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The heroine of Everybody Rise, if you can call her that, is Evelyn Beegan, whose social climbing mother has done her very best to teach Evelyn to fit in with her prep school peers. When the book opens, Evelyn is 26, living in New York just before the Great Recession, and working for People Like Us, an exclusive social media site targeting the rich and well connected crowd she so desperately wants to belong to. She’s convinced if she can deliver the old money members PLU is looking for her life will be perfect. So she learns everything she can about Camilla Rutherford, the alpha girl of New York’s socialite scene, and her circle, pretends to be a part of their world, and begins to get invited to parties and benefits and even the committee organizing one of New York’s debutante balls. She can sense she’s “being seen” and is finally, happily — or so she thinks — one of “them” at last.

But weekends in the Hamptons, expensive tickets, designer clothes, “three-times-a-week blowouts” and “just the right toiletries” are massively expensive. Clifford writes, “The prices struck her as high at first, but she found that, freeingly, the more she spent, the less she cared.” Evelyn finagles money from her parents, stops opening her bills, and instead opens more credit card accounts. By the time her friend Charlotte tries to help her get organized, she’s $65,000 in debt on one card alone. And then her father is indicted for bribery and sued by the other partners in his litigation firm. Evelyn’s carefully curated life begins to fall apart. All the lies she told to seem privileged and respectable catch up with her. When she realizes her parents are about to lose everything and her father is going to prison, she makes one last stab at leveraging her “position” to try and save herself and her parents from disgrace.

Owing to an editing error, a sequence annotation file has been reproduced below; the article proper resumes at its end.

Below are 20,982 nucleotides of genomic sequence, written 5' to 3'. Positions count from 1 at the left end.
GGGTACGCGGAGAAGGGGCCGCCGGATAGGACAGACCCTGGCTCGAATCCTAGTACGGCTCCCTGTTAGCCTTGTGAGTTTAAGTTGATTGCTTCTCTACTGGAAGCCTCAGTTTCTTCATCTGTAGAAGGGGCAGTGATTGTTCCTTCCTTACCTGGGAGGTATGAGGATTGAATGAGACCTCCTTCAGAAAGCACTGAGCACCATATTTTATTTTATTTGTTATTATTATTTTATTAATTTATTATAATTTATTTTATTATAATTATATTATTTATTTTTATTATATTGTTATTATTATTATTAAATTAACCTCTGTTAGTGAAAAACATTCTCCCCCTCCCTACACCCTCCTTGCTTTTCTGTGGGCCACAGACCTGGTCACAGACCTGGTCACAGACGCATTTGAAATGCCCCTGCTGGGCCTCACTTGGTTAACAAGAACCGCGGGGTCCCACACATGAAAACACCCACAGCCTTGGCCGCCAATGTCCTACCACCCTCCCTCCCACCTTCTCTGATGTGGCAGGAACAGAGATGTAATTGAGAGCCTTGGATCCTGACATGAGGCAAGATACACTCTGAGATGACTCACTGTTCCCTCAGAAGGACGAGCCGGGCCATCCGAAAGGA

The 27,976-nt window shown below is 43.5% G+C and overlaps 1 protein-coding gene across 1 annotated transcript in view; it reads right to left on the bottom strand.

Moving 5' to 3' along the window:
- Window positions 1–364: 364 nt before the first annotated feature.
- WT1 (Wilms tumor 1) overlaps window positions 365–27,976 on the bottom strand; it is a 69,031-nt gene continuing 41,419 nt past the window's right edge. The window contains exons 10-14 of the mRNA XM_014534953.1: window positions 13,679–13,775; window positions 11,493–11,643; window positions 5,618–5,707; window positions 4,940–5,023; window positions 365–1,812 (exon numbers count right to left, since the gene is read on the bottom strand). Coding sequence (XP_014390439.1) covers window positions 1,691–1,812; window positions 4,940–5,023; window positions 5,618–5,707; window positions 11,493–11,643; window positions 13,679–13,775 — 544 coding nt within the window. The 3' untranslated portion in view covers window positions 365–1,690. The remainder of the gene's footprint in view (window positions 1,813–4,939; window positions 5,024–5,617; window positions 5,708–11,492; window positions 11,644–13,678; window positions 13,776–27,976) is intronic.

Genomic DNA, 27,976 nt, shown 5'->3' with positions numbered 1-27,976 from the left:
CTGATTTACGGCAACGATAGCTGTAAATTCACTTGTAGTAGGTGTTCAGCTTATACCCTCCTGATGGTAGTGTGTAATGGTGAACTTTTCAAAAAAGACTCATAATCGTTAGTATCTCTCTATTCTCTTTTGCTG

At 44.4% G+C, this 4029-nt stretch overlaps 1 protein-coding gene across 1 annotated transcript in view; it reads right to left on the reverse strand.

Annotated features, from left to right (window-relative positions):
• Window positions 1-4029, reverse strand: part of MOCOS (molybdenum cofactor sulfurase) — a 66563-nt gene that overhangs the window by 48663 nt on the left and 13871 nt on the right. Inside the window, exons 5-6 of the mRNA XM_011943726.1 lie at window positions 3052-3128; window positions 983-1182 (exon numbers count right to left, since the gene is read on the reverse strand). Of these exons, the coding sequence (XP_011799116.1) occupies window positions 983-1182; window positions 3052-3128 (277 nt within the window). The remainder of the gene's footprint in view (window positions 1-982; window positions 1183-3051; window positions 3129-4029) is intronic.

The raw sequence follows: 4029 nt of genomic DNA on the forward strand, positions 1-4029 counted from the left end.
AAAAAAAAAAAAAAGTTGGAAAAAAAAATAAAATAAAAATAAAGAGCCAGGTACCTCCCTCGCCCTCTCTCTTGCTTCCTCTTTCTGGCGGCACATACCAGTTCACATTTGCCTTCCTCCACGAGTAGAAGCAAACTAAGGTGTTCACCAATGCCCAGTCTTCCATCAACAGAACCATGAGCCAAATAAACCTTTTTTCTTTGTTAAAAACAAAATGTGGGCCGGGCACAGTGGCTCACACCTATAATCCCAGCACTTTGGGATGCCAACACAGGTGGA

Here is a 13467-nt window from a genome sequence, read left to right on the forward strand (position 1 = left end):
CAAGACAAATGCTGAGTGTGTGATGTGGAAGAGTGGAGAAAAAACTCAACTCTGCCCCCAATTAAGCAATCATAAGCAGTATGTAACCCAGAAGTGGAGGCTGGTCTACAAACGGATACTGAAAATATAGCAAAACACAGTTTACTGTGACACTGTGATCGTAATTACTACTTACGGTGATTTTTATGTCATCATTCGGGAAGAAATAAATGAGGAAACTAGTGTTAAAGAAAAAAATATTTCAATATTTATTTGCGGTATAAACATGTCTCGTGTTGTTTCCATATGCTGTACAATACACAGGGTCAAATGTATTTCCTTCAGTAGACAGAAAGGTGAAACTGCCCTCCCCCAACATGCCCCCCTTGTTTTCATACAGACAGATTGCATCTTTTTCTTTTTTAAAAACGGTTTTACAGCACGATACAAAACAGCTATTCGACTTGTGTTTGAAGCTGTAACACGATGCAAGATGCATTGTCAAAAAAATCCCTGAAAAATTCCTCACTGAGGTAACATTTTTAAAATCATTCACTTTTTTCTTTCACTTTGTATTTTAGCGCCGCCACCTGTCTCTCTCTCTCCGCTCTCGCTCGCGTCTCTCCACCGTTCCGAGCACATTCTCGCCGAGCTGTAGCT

I won’t give away what happens but I’ll say that if you think Evelyn sounds ridiculous, you’re not far wrong. It’s hard to like a victim of her own pretentions. And yet, readers know she’s going to learn from the error of her ways, like heroines of nineteenth century novels of manners. I enjoyed the book, but didn’t love it. The greed and excess Clifford portrays is hard to take and the redemption seems half-hearted; I got the impression at the end of the book that given the chance, Evelyn would bag a banker and live the way she was trying to on her own.

Everybody Rise is an interesting, entertaining read but one that left me feeling slightly sick. I guess that’s because this novel is a socioeconomic horror story.